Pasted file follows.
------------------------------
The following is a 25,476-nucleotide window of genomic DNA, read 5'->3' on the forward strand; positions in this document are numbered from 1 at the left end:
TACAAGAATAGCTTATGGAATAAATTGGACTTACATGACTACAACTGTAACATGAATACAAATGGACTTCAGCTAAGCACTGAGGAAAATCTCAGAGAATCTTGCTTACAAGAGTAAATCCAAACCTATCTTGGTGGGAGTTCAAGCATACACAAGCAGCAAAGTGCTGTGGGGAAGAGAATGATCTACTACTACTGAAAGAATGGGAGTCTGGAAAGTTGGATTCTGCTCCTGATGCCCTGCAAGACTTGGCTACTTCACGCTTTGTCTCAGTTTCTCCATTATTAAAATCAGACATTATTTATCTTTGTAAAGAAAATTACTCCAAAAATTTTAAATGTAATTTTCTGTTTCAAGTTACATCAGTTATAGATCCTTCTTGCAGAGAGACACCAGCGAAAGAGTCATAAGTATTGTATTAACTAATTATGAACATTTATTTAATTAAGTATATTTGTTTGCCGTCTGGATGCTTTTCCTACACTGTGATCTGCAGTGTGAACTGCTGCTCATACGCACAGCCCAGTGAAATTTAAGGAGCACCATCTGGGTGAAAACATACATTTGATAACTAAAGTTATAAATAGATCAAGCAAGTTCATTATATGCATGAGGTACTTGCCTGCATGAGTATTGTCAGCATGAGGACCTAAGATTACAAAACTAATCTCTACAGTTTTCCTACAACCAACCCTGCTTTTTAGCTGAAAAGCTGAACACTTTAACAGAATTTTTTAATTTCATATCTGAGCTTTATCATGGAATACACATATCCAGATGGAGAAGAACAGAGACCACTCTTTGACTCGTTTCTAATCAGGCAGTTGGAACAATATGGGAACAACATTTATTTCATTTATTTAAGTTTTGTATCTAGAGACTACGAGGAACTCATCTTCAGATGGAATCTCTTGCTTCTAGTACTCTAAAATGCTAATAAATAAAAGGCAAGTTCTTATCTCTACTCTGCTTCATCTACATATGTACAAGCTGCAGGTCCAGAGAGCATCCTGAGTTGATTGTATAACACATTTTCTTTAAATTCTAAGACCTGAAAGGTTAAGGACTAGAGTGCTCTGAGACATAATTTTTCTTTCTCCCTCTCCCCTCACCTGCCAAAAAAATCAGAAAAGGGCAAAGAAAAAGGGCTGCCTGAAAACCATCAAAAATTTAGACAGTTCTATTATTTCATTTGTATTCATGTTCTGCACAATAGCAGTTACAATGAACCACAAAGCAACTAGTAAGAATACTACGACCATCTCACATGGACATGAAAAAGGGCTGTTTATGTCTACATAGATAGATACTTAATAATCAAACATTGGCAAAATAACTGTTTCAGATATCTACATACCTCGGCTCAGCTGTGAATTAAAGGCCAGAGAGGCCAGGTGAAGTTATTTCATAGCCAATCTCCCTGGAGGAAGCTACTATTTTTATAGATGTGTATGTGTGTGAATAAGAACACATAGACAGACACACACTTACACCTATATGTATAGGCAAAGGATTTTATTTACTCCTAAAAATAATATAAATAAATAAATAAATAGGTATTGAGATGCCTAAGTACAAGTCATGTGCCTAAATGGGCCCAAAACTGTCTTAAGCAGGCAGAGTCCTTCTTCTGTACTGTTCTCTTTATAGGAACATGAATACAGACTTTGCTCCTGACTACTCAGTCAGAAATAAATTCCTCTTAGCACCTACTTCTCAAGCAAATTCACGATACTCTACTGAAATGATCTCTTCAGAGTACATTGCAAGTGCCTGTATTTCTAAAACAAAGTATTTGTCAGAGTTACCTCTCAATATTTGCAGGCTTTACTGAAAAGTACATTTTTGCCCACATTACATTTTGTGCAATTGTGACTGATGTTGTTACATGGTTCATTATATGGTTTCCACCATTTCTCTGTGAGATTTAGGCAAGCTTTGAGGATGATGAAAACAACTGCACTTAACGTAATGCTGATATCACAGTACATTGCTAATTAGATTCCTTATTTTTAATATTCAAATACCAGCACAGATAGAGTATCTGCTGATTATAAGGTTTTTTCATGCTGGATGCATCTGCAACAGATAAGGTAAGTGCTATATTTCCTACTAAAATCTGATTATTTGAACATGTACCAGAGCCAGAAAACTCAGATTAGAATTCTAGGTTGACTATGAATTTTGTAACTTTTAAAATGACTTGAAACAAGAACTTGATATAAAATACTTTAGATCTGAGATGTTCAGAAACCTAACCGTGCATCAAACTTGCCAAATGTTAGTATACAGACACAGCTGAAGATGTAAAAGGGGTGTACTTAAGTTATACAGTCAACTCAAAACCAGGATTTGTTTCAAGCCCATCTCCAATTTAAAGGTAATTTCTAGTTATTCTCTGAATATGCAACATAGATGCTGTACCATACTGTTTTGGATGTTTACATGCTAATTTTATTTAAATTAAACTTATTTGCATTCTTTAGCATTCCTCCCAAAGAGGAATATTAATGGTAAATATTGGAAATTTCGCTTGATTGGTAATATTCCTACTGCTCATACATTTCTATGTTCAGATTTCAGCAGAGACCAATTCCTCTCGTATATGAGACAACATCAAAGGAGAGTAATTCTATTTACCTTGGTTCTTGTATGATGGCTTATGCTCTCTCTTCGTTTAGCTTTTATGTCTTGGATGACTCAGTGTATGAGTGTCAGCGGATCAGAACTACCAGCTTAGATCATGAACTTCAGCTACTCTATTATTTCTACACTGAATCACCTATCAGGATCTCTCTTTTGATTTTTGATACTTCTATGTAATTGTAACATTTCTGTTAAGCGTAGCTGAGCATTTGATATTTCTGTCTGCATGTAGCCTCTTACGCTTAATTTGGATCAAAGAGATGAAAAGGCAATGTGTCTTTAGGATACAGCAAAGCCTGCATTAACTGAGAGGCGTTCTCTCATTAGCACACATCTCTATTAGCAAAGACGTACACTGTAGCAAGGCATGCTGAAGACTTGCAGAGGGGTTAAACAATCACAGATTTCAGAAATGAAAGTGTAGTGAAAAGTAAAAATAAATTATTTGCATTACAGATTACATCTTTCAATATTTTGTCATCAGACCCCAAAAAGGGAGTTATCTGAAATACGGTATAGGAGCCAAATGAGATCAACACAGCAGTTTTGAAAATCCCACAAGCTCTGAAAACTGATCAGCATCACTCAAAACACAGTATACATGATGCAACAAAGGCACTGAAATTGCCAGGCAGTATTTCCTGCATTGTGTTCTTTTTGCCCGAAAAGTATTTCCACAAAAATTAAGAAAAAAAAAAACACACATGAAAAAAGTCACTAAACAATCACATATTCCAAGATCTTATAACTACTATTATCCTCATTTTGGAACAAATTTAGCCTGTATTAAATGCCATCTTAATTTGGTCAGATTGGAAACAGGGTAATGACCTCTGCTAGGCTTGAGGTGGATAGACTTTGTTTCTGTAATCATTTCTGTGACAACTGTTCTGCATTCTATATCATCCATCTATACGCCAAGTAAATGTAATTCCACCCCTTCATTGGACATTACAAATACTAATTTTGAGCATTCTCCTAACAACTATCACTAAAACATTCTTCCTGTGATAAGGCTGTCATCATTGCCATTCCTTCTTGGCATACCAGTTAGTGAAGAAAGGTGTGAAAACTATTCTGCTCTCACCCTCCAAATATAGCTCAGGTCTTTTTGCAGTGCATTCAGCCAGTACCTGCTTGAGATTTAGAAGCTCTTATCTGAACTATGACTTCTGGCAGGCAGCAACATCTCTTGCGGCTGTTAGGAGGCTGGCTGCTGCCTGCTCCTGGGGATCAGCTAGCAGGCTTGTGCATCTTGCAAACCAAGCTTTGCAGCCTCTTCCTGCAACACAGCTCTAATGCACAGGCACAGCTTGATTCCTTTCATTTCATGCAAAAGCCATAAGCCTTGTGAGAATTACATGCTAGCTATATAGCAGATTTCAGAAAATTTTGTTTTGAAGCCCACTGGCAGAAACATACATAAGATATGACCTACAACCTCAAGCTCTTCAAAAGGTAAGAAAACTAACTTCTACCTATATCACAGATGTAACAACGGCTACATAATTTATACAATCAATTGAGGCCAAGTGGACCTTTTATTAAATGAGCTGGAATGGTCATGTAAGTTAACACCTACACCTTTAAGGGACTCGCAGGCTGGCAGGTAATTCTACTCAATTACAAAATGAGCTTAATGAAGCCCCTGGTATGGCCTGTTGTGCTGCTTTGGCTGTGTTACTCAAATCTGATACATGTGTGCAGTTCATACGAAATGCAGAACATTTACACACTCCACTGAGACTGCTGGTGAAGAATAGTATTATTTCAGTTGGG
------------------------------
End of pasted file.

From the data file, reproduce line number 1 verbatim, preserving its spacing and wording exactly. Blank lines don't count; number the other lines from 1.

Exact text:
The following is a 25,476-nucleotide window of genomic DNA, read 5'->3' on the forward strand; positions in this document are numbered from 1 at the left end: